Marble Madness from 1984 is a classic video game. The aim of the game is to guide a marble through an obstacle course, which is not an easy task when you add the marble's own inertia. A German team of artists and developers who were inspired by the original game created their very own innovative marble labyrinth and endless runner mix and coined it Marbloid.
For the obstacle course, the game selects from a pool of individual level elements to create an exciting live course with curves, jumps, portals and speed pads. The intuitive modeling tools in Cinema 4D were the primary tools used by the development team when designing the course. For example, the Subdivision Surfaces object was used intensively for the construction of the winding curves, and the Spline tools and the new Knife tool introduced in Cinema 4D R18 were used to precisely increase the resolution of the level geometry.
To keep the iteration cycle as short as possible for level design the team decided to take a new path to avoid constant exporting to the Unity3D game engine: "We used the Bullet Physics Engine in Cinema 4D and a plug-in that reads game controller input to control our sphere directly in Cinema 4D. This made it possible for us to quickly design and test new level elements," explains Andreas Gaschka. "We used XPresso expressions and a bit of Python to reflect the input design of the Unity project. We were even able to implement complex game elements such as our speed pads in Cinema 4D and test our level design live!" "Cinema 4D uses Bullet Physics while Unity uses NVIDIA PhysX. Each offers a slightly different physical result. With some fine-tuning of the various parameters we were able to adapt the Cinema 4D simulation to give Marbloid the same feel as the original game," adds Johannes Deml.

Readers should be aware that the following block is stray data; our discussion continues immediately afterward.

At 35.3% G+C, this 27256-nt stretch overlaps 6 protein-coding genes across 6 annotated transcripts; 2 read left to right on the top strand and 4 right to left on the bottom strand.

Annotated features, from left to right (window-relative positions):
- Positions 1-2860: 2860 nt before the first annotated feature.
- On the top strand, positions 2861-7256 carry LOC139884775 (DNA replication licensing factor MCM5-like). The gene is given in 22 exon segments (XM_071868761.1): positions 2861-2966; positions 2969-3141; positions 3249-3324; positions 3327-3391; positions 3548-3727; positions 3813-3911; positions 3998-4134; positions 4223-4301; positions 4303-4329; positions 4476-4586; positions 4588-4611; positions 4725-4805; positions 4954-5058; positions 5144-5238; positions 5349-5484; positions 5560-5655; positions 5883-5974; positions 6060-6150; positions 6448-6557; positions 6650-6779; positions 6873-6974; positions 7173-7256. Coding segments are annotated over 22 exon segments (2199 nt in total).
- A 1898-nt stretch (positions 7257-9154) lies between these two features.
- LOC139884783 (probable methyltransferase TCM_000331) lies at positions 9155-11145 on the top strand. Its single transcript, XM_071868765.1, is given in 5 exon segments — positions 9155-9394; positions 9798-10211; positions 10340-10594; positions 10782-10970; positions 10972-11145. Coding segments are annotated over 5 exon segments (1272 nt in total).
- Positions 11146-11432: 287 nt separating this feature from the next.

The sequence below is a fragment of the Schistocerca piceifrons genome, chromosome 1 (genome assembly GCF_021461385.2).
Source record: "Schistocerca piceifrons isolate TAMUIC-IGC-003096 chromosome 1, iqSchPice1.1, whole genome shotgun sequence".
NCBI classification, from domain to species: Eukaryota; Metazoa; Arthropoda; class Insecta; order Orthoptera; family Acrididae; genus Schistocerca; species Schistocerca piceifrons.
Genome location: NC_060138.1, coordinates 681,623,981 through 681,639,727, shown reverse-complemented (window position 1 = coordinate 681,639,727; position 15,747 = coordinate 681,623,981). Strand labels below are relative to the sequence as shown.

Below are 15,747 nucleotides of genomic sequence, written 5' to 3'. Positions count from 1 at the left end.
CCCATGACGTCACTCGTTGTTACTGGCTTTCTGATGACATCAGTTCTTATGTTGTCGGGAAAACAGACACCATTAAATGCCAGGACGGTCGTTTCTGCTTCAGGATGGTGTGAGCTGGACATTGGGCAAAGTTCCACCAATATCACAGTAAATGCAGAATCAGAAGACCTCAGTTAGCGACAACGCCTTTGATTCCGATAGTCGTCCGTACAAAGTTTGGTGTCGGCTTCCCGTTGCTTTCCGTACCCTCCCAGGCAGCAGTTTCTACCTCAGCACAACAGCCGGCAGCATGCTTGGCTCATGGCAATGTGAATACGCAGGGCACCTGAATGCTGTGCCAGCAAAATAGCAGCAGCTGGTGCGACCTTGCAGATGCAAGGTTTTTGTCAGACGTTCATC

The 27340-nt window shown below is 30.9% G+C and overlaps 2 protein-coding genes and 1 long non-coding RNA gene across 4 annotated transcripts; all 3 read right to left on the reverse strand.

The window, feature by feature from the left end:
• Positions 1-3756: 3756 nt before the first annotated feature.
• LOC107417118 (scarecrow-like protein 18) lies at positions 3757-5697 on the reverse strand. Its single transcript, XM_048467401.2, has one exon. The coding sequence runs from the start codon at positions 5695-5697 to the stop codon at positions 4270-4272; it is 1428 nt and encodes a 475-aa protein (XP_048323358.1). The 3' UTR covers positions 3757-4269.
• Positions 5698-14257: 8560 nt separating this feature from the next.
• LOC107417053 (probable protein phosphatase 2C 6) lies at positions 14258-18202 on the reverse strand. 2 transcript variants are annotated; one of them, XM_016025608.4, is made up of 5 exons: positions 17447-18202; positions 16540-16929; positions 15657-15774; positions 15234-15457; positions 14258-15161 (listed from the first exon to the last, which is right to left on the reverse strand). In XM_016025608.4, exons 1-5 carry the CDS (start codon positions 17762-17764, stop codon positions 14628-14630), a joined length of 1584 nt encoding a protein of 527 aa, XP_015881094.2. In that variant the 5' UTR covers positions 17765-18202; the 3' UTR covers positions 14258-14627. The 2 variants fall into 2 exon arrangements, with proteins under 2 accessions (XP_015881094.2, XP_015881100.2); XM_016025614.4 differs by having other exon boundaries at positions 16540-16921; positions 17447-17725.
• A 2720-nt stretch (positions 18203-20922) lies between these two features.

"As an MSA customer we have access to the Cineversity Smart Export Plugin, which adds helpful functions to the already seamless export from Cinema 4D to Unity. Thanks to the excellent Python integration in Cinema 4D we've also developed several scripts with which we were able to prepare the level segments for the exchange," remembers Andreas Gaschka. "The scripts converted game elements such as spawners, power ups, emojis and decorative objects to Null objects. The naming conventions and an import script in Unity were used to replace the Null objects in Unity by the respective element and during the time allotted."
For the game's design, the team was inspired by Supyrb from Vaporwave: Marbloid created a collage of marble, cherry blossoms and 90s technology to create a fresh and colorful game world.
"Cinema 4D's professional tools and its flexibility made it a core element in our development pipeline. Cinema 4D is perfect for quickly finding the right solution and it also offers the flexibility to find solutions to complex problems. Thanks to Cinema 4D we were able to concentrate on the spirit of the game instead of haggling with technology."